11 Most Endangered Historic Places
Juana Briones House
In the heart of Silicon Valley, what is traditionally known as the Juana Briones House is a rare reminder of California’s early Spanish and Mexican heritage. In 1844, Juana Briones, a pioneering rancher, traditional healer and entrepreneur, purchased a 4,400-acre rancho from Native Americans and built a homestead 30 miles south of San Francisco. There, she single-handedly raised seven children and an adopted Native American daughter and developed a reputation as a successful businesswoman.
Long before the Gold Rush, Juana Briones' remarkable life made her a well-known figure in early California history. Her story of an independent, resourceful business woman and healer resonates with people of all cultures, classes, races and ages. Hers is a unique and largely unknown story, one that can't be forgotten.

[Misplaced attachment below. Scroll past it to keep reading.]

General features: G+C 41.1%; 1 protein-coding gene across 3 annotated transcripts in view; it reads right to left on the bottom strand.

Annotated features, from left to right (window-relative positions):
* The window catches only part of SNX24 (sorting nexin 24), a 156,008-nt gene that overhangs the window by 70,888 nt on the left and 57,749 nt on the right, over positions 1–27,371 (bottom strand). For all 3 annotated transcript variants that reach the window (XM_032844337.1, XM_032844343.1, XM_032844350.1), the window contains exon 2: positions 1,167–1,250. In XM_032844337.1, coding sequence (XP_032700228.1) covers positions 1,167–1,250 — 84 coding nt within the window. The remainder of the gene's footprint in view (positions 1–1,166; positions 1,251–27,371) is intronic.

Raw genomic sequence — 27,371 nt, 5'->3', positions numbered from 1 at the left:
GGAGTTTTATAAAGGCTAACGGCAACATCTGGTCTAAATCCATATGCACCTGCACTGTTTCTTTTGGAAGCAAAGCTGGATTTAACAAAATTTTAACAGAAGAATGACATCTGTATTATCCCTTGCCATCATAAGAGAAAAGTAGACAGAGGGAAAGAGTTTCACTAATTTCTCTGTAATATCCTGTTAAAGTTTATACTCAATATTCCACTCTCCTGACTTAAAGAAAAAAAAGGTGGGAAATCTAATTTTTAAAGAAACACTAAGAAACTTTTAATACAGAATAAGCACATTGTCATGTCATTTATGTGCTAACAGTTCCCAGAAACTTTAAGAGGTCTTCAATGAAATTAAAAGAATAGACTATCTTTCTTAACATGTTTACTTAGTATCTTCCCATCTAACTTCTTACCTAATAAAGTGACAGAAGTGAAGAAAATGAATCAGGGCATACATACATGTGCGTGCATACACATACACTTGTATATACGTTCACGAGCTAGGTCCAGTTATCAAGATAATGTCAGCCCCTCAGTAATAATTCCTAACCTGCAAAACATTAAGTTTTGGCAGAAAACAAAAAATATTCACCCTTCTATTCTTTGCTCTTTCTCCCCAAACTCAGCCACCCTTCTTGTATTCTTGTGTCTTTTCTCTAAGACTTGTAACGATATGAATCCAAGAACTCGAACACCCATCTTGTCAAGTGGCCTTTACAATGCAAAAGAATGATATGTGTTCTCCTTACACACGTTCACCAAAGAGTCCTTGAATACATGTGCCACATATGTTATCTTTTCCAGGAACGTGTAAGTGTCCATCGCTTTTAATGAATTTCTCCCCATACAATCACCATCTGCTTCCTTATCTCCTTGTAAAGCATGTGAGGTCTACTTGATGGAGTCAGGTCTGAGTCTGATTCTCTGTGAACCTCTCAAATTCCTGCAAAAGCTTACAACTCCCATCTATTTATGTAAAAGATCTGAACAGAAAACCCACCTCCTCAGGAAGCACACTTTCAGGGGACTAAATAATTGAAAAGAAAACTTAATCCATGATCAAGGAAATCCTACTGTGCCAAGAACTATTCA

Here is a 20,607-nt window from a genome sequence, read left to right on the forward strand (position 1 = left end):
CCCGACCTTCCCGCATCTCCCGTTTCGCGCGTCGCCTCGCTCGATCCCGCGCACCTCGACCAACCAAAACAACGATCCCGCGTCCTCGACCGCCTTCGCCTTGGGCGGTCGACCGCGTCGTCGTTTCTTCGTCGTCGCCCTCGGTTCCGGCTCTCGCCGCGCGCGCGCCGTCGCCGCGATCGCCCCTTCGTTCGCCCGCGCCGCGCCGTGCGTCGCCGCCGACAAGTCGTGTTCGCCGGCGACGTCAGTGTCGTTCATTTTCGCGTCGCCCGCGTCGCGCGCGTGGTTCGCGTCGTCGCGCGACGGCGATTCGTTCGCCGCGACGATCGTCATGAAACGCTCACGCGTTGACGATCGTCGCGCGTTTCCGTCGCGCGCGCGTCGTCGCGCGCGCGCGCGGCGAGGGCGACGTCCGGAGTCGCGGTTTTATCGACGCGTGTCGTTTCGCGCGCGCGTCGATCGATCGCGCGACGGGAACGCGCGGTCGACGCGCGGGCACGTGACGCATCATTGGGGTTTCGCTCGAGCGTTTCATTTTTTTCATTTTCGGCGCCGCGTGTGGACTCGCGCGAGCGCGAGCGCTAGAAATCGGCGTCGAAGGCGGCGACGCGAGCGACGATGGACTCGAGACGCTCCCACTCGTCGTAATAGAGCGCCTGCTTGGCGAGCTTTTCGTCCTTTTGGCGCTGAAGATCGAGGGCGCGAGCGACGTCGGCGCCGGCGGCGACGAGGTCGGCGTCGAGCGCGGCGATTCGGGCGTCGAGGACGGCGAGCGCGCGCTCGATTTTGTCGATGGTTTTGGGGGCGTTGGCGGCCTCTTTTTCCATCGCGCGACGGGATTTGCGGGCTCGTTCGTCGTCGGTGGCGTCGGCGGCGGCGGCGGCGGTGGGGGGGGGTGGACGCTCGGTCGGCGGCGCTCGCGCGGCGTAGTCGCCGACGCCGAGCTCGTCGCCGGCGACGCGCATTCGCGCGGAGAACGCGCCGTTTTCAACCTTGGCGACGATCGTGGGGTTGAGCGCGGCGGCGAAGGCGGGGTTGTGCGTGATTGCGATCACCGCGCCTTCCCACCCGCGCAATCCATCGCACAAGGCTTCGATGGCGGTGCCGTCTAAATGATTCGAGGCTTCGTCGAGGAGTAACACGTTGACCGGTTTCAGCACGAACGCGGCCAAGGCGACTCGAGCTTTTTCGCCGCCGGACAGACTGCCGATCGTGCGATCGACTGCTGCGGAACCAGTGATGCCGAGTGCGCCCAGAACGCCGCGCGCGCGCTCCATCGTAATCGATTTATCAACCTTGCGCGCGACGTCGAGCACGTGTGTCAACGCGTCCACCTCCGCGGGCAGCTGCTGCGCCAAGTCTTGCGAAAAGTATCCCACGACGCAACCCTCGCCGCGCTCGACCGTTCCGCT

The house, which has been modified through the years, is believed to contain the remains of the 1844 adobe home built by Juana Briones, one of only 34 women in early California history documented as a landowner. One of the first residents of what is now San Francisco, Juana Briones was born in 1802 to early Californios at Villa de Branciforte, now Santa Cruz, and spent her early years at the Presidio of San Francisco, then a Spanish military base.
The Juana Briones House was included on the Trust's 11 Most Endangered Historic Places list in 2010.
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Announcing the 2018 list of America's 11 Most Endangered Historic Places.See the List